COURSEs

AFRICAN-AMERICAN STUDIES

AFRICAN-AMERICAN STUDIES 4

The African-American in the History of the United States I

3 UNITS - (UC:CSU)

Lecture 3 hours.

Advisory: English 28 and 67.

Note: Meets the Associate in Arts degree requirements in U.S. History, U.S. Constitution, and California State and Local Government. Students analyze historiographical issues in African American history and how black Americans were active agents in creating their own history. Emphasis on the African background of African Americans, the institution of slavery, the development of the African American community institutions, and African American participation in and impact on the Civil War and Reconstruction.

AFRICAN-AMERICAN STUDIES 5

The African-American in the History of the United States II

3 UNITS - (UC:CSU)

Lecture 3 hours.

Advisory: English 28 and 67.

Note: Meets the Associate in Arts degree requirements in U.S. History, U.S. Constitution, and California State and Local Government. Transfer Limit UC. Maximum credit one course from African Am Studies 5, Chicano Studies 8, and History 12 or 13.

Students analyze historiographical issues in African American history and how black Americans were active agents in creating their own history. Emphasis on ideas of black social thought, political protest and efforts to create social change from Reconstruction to the present.

AFRICAN-AMERICAN STUDIES 7

African-Americans and the Political System

3 UNITS - (UC:CSU)

Lecture 3 hours.

Advisory: English 28 and 67.

Students analyze the relationship of minority groups to American Politics with emphasis on African Americans in the political system. This course gives an in-depth study of the distribution of political power at the Federal and Sate levels, African American political thought, ranging from early 18th and 19th emigrationist sentiments to the nationalist exhortations of contemporary African American culture, including African American feminist and socialist thought.

AFRICAN-AMERICAN STUDIES 20

African-American Literature I

3 UNITS - (UC:CSU)

Lecture 3 hours.

Advisory: English 28 and 67.

Students survey African American writers, covering all types of literatures (slave narrative, poetry, novels, etc.) to develop a positive attitude towards reading and understanding the progression of American culture as interpreted by African American writers.

AFRICAN-AMERICAN STUDIES 60

African-American Music

3 UNITS - (UC:CSU)

Lecture 3 hours.

A study of African-American Music and their influences on folk spirituals, gospels, concert music, opera, ballet, blues and jazz underscoring styles, characteristics, origin and contributions by African-American Artists.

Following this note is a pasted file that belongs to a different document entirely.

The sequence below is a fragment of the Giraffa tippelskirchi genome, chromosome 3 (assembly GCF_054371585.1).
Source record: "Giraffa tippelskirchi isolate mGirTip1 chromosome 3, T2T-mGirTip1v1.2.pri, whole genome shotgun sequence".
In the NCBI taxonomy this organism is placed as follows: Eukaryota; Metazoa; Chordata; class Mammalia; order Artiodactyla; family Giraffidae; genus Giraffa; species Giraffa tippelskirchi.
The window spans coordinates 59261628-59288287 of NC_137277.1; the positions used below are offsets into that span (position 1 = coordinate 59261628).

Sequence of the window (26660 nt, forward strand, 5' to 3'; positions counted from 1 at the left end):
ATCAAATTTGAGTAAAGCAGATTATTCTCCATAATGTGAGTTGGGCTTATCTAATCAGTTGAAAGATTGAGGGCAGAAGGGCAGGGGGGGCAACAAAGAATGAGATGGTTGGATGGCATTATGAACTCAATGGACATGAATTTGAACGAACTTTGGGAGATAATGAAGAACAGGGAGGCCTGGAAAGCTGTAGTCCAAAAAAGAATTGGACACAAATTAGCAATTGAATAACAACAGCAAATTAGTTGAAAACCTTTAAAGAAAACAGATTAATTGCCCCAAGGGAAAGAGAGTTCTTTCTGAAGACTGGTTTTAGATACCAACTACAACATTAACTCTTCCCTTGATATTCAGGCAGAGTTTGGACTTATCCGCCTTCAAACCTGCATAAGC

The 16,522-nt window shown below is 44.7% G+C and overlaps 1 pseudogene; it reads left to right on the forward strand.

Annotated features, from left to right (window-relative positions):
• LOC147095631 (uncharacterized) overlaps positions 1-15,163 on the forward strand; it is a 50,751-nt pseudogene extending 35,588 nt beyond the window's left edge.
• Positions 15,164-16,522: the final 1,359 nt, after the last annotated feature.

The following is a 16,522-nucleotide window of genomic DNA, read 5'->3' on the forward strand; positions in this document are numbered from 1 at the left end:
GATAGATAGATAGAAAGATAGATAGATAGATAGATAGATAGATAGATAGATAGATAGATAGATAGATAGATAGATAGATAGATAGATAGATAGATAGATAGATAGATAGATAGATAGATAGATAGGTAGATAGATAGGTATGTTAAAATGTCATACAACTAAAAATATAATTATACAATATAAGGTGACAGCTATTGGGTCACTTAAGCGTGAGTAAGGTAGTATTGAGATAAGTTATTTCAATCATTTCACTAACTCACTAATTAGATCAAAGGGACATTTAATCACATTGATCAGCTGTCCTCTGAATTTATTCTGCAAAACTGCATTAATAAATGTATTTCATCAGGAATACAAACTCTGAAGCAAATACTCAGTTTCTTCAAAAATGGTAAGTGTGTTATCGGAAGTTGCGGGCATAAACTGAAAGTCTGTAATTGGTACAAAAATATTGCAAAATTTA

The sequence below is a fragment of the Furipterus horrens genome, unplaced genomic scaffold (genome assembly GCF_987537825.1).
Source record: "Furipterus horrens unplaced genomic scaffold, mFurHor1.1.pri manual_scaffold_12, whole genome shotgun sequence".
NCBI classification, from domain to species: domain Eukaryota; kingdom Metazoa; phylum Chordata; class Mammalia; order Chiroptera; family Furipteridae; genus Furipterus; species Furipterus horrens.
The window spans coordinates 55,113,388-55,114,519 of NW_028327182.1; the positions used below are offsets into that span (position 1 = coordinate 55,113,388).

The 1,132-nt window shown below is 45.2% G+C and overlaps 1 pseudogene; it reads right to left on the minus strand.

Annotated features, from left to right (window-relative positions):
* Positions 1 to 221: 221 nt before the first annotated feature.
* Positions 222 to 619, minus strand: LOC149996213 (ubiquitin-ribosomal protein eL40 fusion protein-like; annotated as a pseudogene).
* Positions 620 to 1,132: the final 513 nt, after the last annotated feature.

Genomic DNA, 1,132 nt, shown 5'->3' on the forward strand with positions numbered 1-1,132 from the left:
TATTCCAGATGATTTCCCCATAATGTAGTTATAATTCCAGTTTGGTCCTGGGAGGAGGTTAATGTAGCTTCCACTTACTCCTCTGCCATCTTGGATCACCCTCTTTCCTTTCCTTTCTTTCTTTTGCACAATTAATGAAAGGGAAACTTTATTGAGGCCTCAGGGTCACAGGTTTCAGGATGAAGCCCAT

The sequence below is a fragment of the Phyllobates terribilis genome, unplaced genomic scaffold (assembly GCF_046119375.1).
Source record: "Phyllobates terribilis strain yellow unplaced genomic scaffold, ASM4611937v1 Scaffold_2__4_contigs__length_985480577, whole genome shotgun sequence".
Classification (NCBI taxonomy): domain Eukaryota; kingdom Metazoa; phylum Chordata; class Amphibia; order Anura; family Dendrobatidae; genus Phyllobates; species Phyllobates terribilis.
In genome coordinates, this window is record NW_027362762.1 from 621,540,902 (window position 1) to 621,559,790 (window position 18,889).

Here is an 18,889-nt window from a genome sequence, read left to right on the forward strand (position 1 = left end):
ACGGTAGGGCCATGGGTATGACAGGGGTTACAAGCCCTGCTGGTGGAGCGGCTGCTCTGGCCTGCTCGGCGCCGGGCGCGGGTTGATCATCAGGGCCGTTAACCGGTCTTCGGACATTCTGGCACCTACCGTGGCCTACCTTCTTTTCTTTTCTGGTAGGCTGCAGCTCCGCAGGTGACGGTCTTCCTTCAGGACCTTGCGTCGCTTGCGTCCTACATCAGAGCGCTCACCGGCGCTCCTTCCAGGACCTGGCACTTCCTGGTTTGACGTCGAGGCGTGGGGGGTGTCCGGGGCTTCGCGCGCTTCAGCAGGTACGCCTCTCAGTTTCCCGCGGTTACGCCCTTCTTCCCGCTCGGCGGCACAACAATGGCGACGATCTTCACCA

Credit allowed Credit allowed for only one of African America 60 and Music 135.

ANTHROPOLOGY

ANTHROPOLOGY 101

Human Biological Evolution

3 UNITS - (UC:CSU)

Lecture 3 hours.

Advisory: English 28 and 67 or equivalent.

This course examines evolutionary theory, human genetics, classification, and introduction to primates, the hominid fossil record, classification, and modern human variation. Students will be able to underline the historical path to natural selection, describe the five factors of the evolutionary process, identify biological characteristics of primates, discuss features of primate behavior, diagram the origin of mankind through comparing skulls from the hominid fossil record, and interpret modern human variation.

ANTHROPOLOGY 102

Human Ways of Life: Cultural Anthropology

3 UNITS - (UC:CSU)

Lecture 3 hours.

Advisory: English 28 and 67 or equivalent.

This course establishes the four-field approach to anthropology while covering both anthropological theory and method. Conversations will adopt a holistic perspective to human culture and establish cultural relativism. The objectives of this course are (1) to employ a relative perspective in the appreciation of the world’s cultural diversity, and (2) to apply case studies to describe this variation. The student examines communication, learning, subsistence, economics, family, kinship, gender, ethnicity, politics, stratification, globalization, religion, expressive art, and cultural changes as these all affect our lives, through assigned readings from the text, lectures, discussions and ethnographic investigations, this course will equip you the student with a better understanding of cultural life ways, both past and present, in this time of globalization.